I was taling about WL Craig's variety of Molinism, which he himself demonstrated to be incompatible with libertarian free will in his latest Q&A.
But the point is, the FWD is often used by people who do not belive in one of its main premises. If one does not believe in LFW, or if one holds to a doctrone that is contrary to LFW, then one should not use the FWD.


Well, I don't think the theist even has to give a suggestion for why God might permit creatures who do evil to exist—if it's even possible that God has a reason for permitting evil, then the logical problem of evil is unsuccessful. And you agree with me, I think, that God might have such a reason.



I do not actually think that the God usually described by Christians can have such a reason, but since that is very difficult, if not impossible to prove, I concede that the logical problem of evil is unsuccessful. That does not mean the problem of evil isn't a huge problem for mmost barnds of Christianity, though.


Perhaps all of the possible worlds in which every creature freely chooses to worship God have overwhelming deficiencies: maybe, in every possible world with more than ten free creatures, at least one creature freely chooses to rebel against God


If there is a possible world in which every creature freely chooses to worship God, then it is not the case that if there are more than 10 creatures, one of them will rebel. And there is no reason why a world in which everybody freely chooses to worship God would have overwhelming deficiencies.
And this might work for some generic tri-omni God, it most certainly does not work for the God of most Christian denomonations, because they explicitly hold to a possible world in which everybody chooses to worship God without any deficiencies, namely Heaven.

Title: The Free-Will Defense
Post by: Thomas Larsen on October 16, 2011, 02:29:36 am
belorg wrote:
Quote from: tlarsen
Well, I don't think the theist even has to give a suggestion for why God might permit creatures who do evil to exist—if it's even possible that God has a reason for permitting evil, then the logical problem of evil is unsuccessful. And you agree with me, I think, that God might have such a reason.


I do not actually think that the God usually described by Christians can have such a reason, but since that is very difficult, if not impossible to prove, I concede that the logical problem of evil is unsuccessful. That does not mean the problem of evil isn't a huge problem for mmost barnds of Christianity, though.


I respectfully disagree with your final claim. The practical issue of how creatures are to live in a world containing significant evil and suffering is a problem that every human being must face, and Christian theism is entirely compatible with possible explanations for why there is so much evil in the world. As I suggested before, perhaps our universe is part of a multiverse made up of many, or all, of the possible universes that contain more good than evil on balance—it seems quite plausible to me that God might create such an ensemble. And Christianity provides resources for understanding and dealing with evil: the person of Jesus; the doctrine of human rebellion; hope, both present and eschatological; and so on.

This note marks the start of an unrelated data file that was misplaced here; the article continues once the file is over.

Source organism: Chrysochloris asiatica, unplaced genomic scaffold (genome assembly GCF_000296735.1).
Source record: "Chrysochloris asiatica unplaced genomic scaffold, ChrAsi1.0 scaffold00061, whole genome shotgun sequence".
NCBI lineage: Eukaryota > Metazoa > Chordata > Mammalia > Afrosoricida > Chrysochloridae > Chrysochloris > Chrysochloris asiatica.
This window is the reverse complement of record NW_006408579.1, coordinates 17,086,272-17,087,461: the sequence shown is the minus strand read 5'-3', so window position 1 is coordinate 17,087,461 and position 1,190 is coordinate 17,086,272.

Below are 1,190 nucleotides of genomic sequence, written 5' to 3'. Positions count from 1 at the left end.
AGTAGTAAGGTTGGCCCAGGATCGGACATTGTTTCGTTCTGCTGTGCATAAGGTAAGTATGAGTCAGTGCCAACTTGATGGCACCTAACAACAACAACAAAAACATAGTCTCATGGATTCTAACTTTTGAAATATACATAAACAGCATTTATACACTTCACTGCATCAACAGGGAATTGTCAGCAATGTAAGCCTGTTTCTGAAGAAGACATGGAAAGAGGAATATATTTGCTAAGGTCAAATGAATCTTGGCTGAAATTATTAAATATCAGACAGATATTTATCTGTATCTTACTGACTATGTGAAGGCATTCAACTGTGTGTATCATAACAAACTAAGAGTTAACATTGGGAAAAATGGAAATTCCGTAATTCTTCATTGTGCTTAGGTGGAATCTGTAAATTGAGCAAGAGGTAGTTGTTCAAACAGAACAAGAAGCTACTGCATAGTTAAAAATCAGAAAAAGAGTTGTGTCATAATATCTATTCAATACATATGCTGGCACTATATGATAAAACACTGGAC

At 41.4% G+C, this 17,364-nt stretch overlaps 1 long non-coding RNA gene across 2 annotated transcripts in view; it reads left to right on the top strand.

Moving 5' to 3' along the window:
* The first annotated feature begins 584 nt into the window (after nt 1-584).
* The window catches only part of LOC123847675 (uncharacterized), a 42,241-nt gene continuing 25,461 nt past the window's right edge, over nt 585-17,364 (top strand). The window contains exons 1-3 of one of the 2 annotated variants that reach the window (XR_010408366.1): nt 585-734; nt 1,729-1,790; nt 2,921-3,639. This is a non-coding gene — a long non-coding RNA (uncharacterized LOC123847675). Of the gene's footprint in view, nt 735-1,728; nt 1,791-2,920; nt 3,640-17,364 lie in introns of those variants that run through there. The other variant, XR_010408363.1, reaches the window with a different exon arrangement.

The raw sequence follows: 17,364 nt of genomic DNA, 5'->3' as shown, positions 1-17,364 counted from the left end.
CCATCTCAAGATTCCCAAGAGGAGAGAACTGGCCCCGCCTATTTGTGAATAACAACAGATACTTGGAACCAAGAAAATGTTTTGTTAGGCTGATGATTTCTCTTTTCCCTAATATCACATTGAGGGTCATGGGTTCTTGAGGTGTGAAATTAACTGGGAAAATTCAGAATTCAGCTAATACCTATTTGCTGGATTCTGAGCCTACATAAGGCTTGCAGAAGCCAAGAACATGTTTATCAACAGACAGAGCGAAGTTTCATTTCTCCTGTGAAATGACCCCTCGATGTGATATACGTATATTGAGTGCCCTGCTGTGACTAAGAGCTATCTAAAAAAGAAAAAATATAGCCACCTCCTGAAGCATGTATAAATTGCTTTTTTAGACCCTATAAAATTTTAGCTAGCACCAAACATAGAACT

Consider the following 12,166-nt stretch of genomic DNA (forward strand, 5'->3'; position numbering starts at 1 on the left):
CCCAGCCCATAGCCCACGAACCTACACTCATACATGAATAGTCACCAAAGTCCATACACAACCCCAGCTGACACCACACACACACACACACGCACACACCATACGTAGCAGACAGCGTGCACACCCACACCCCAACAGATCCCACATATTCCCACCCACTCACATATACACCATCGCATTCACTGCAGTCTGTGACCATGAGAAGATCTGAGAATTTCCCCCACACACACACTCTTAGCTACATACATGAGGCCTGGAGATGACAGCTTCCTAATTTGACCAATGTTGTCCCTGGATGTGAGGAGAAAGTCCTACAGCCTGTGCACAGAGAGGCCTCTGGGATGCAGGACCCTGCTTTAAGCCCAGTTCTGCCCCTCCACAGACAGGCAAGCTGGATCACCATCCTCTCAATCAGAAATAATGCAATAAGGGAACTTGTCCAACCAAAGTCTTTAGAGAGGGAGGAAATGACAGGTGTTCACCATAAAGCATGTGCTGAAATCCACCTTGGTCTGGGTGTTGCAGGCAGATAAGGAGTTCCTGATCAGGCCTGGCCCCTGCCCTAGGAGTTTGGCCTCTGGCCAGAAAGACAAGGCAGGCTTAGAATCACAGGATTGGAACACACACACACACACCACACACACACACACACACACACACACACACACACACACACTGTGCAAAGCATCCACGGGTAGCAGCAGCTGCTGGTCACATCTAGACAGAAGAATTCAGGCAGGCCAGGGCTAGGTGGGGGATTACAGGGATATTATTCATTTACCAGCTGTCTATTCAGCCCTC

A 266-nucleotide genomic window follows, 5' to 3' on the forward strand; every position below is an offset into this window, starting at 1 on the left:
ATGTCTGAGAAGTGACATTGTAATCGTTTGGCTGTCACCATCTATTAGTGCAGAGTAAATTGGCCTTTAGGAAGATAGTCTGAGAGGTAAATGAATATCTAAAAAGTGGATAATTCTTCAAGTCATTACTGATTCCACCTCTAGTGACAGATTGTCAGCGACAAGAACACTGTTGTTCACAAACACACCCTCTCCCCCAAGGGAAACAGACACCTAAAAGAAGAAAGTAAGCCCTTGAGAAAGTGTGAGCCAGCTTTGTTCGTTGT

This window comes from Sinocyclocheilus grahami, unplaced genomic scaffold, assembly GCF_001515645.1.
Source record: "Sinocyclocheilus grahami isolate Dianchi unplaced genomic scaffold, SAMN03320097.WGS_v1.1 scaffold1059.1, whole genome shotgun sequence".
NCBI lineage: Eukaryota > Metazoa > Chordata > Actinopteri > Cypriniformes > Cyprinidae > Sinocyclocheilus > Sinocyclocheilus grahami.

belorg wrote:
Quote from: tlarsen
Perhaps all of the possible worlds in which every creature freely chooses to worship God have overwhelming deficiencies: maybe, in every possible world with more than ten free creatures, at least one creature freely chooses to rebel against God


If there is a possible world in which every creature freely chooses to worship God, then it is not the case that if there are more than 10 creatures, one of them will rebel. And there is no reason why a world in which everybody freely chooses to worship God would have overwhelming deficiencies.
And this might work for some generic tri-omni God, it most certainly does not work for the God of most Christian denomonations, because they explicitly hold to a possible world in which everybody chooses to worship God without any deficiencies, namely Heaven.


Why think there are any possible worlds containing more than ten people in which every creature worships God and does not fall into rebellion? I'm not saying that no such world exists; but possibly no such world exists. To be honest, I don't think either of us have enough counterfactual knowledge to know whether there are any possible worlds with more than X people who do not rebel against God and His purposes, for a large number of X.